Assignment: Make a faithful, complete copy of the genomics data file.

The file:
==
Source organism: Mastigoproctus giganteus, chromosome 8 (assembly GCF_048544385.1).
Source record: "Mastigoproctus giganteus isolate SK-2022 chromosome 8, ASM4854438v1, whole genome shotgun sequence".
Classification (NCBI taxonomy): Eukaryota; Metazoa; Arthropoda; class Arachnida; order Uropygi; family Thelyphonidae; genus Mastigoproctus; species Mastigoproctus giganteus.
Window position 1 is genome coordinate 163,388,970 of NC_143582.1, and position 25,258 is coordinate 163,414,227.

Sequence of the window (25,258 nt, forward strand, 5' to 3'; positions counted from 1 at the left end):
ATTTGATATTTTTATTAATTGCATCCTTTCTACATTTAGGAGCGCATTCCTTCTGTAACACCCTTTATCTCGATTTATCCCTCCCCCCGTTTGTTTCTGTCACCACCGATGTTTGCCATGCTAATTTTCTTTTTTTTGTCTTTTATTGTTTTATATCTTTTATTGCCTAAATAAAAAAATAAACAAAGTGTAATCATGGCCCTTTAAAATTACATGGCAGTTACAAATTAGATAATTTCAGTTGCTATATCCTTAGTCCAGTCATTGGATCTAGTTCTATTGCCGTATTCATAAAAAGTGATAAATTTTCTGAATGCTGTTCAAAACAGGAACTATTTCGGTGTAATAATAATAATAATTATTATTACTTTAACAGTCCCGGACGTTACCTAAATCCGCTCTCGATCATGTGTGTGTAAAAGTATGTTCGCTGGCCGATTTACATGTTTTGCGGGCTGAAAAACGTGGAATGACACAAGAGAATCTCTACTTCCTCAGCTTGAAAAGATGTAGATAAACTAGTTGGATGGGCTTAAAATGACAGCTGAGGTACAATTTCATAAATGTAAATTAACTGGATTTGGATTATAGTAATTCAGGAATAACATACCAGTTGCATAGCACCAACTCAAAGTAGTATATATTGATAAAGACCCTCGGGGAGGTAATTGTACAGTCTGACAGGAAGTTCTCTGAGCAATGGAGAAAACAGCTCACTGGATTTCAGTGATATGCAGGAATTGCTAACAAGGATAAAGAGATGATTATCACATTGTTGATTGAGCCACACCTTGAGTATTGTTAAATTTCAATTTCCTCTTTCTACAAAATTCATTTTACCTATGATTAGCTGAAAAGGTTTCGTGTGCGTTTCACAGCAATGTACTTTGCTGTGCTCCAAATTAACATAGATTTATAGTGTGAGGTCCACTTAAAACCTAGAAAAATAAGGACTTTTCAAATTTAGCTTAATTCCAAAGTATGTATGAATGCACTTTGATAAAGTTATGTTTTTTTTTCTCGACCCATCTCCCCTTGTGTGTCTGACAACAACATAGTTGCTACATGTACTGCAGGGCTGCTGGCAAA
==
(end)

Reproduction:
Source organism: Mastigoproctus giganteus, chromosome 8 (assembly GCF_048544385.1).
Source record: "Mastigoproctus giganteus isolate SK-2022 chromosome 8, ASM4854438v1, whole genome shotgun sequence".
Classification (NCBI taxonomy): Eukaryota; Metazoa; Arthropoda; class Arachnida; order Uropygi; family Thelyphonidae; genus Mastigoproctus; species Mastigoproctus giganteus.
Window position 1 is genome coordinate 163,388,970 of NC_143582.1, and position 25,258 is coordinate 163,414,227.

Sequence of the window (25,258 nt, forward strand, 5' to 3'; positions counted from 1 at the left end):
ATTTGATATTTTTATTAATTGCATCCTTTCTACATTTAGGAGCGCATTCCTTCTGTAACACCCTTTATCTCGATTTATCCCTCCCCCCGTTTGTTTCTGTCACCACCGATGTTTGCCATGCTAATTTTCTTTTTTTTGTCTTTTATTGTTTTATATCTTTTATTGCCTAAATAAAAAAATAAACAAAGTGTAATCATGGCCCTTTAAAATTACATGGCAGTTACAAATTAGATAATTTCAGTTGCTATATCCTTAGTCCAGTCATTGGATCTAGTTCTATTGCCGTATTCATAAAAAGTGATAAATTTTCTGAATGCTGTTCAAAACAGGAACTATTTCGGTGTAATAATAATAATAATTATTATTACTTTAACAGTCCCGGACGTTACCTAAATCCGCTCTCGATCATGTGTGTGTAAAAGTATGTTCGCTGGCCGATTTACATGTTTTGCGGGCTGAAAAACGTGGAATGACACAAGAGAATCTCTACTTCCTCAGCTTGAAAAGATGTAGATAAACTAGTTGGATGGGCTTAAAATGACAGCTGAGGTACAATTTCATAAATGTAAATTAACTGGATTTGGATTATAGTAATTCAGGAATAACATACCAGTTGCATAGCACCAACTCAAAGTAGTATATATTGATAAAGACCCTCGGGGAGGTAATTGTACAGTCTGACAGGAAGTTCTCTGAGCAATGGAGAAAACAGCTCACTGGATTTCAGTGATATGCAGGAATTGCTAACAAGGATAAAGAGATGATTATCACATTGTTGATTGAGCCACACCTTGAGTATTGTTAAATTTCAATTTCCTCTTTCTACAAAATTCATTTTACCTATGATTAGCTGAAAAGGTTTCGTGTGCGTTTCACAGCAATGTACTTTGCTGTGCTCCAAATTAACATAGATTTATAGTGTGAGGTCCACTTAAAACCTAGAAAAATAAGGACTTTTCAAATTTAGCTTAATTCCAAAGTATGTATGAATGCACTTTGATAAAGTTATGTTTTTTTTTCTCGACCCATCTCCCCTTGTGTGTCTGACAACAACATAGTTGCTACATGTACTGCAGGGCTGCTGGCAAA